Frankly if you’re selling your house yourself, you’re actually going to save far more, arguably from an agent that doesnt have such a significantly different level of expertise in their area of work, as compared with the difference between yourself and a professional conveyancer.

The risk of getting it wrong is real, and the consequences can be costly. Put the countless hours of research you would otherwise put into the conveyancing and focus it on the sale. Or the move. Or on a rock collection. Anything but the conveyancing.

A good analogy would be someone with no mechanics experience suggesting they will change their brakepads completely unassisted – you might get it right, but its not worth the risk and hassle.

As an aside, even though I could manage a conveyancing on my own behalf, I would actually just stump up and have someone elses ass on the line for it, rather than putting myself at risk.

#8
NoImRight10:23 am, 04 Feb 14

Just.Dont. I spent years doing this stuff as part of a bigger job and its just not worth the few bucks you ,actually wont, save. Have you worked out how long just getting around to put all these documents together will take? Do you know what you are looking at on them? What if your buyer pulls out after signing will you also be the one enforcing your no doubt immaculate contract?

As said above some poor solicitors secretary will end up doing all your work as well. Then bitching to her boss who will bill his customer. I know how it feels Ive done it. My favourite being sitting in a solicitors office for a settlement in NSW. He was using the new Linen Plan as a coaster for his coffee. When you know why thats funny you are ready to have a go at your own. ;-)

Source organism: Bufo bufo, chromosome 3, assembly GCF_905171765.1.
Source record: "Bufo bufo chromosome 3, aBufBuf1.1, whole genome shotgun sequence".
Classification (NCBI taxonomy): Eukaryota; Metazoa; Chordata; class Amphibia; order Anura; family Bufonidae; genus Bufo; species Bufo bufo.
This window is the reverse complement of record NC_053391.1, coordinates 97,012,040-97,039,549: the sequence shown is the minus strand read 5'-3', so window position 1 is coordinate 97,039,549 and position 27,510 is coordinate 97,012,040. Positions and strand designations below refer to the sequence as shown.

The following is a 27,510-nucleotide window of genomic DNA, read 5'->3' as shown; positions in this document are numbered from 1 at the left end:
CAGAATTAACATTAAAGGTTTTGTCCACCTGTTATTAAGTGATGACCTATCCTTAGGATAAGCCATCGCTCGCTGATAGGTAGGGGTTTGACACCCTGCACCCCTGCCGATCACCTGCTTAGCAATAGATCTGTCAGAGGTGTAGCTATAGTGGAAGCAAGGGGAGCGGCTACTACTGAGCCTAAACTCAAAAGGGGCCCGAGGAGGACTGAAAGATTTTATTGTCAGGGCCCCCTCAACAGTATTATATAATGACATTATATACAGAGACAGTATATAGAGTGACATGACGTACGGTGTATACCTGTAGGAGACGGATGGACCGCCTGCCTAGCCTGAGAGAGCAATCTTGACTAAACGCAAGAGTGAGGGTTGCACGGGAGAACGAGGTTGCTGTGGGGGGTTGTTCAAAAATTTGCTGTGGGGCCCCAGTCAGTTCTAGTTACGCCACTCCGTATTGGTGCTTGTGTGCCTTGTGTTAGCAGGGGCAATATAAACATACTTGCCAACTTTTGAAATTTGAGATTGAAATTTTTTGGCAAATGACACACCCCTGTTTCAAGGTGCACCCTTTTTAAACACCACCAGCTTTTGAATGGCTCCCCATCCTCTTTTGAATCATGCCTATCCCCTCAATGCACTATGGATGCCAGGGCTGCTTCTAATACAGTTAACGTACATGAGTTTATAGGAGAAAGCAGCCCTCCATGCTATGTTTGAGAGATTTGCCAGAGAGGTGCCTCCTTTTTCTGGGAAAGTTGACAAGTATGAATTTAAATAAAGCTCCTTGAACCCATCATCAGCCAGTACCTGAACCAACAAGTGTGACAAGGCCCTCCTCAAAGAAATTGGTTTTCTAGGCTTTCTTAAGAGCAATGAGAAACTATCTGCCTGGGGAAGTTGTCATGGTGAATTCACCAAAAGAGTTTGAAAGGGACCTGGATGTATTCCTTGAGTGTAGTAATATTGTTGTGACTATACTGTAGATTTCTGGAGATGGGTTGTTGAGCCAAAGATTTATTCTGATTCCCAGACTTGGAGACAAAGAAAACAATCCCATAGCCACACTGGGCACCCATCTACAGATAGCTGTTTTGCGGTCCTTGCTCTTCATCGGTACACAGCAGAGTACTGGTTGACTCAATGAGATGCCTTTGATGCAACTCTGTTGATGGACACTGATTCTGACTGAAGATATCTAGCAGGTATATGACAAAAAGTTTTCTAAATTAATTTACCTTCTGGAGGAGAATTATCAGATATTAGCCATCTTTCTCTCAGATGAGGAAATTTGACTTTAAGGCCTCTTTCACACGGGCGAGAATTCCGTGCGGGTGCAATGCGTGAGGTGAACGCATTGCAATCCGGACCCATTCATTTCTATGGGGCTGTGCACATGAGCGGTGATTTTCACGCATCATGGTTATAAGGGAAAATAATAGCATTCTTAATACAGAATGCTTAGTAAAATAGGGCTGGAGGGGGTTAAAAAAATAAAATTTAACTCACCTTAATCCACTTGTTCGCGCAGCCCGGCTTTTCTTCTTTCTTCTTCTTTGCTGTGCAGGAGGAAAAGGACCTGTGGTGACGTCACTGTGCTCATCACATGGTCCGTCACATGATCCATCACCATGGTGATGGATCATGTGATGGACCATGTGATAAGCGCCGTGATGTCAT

#9
curmudgery10:31 am, 04 Feb 14

To me, DIY conveyancing is like driving to Queanbeyan to buy toilet paper because it’s ‘On Special’.

And you don’t want to get home and find that your finger goes straight through it.

#10
zorro2911:06 am, 04 Feb 14

I wouldn’t recommend DIY conveyancing…hire a solicitor preferably (approx $1000-1500 to rep you through the whole process). There are lawyers who just do conveyancing for around $700-$900 but I heard they aren’t good if things go awry/complications occur.

It seems like a big expense but really it’s small potatoes to protect yourself. A good solicitor is well worth that investment.

I sold my own house (after an agent messed up)…fortunately it’s pretty easy in Canberra. Here is what you can expect (approx) so budget accordingly and be flexible about it remembering that you’re saving $10k+ on RE fees depending on the price of your house:
- Lawyer $1000
- Advertising on allhomes $700 (compile a good statement and photos)
- Photographs (get them done professionally – worth it) $500
- Inspection $950 (this will be reimbursed by the buyer on sale)

Then run a couple of open houses and make sure you do your research and price realistically. Sometimes chatting to an agent is good for that and costs nothing.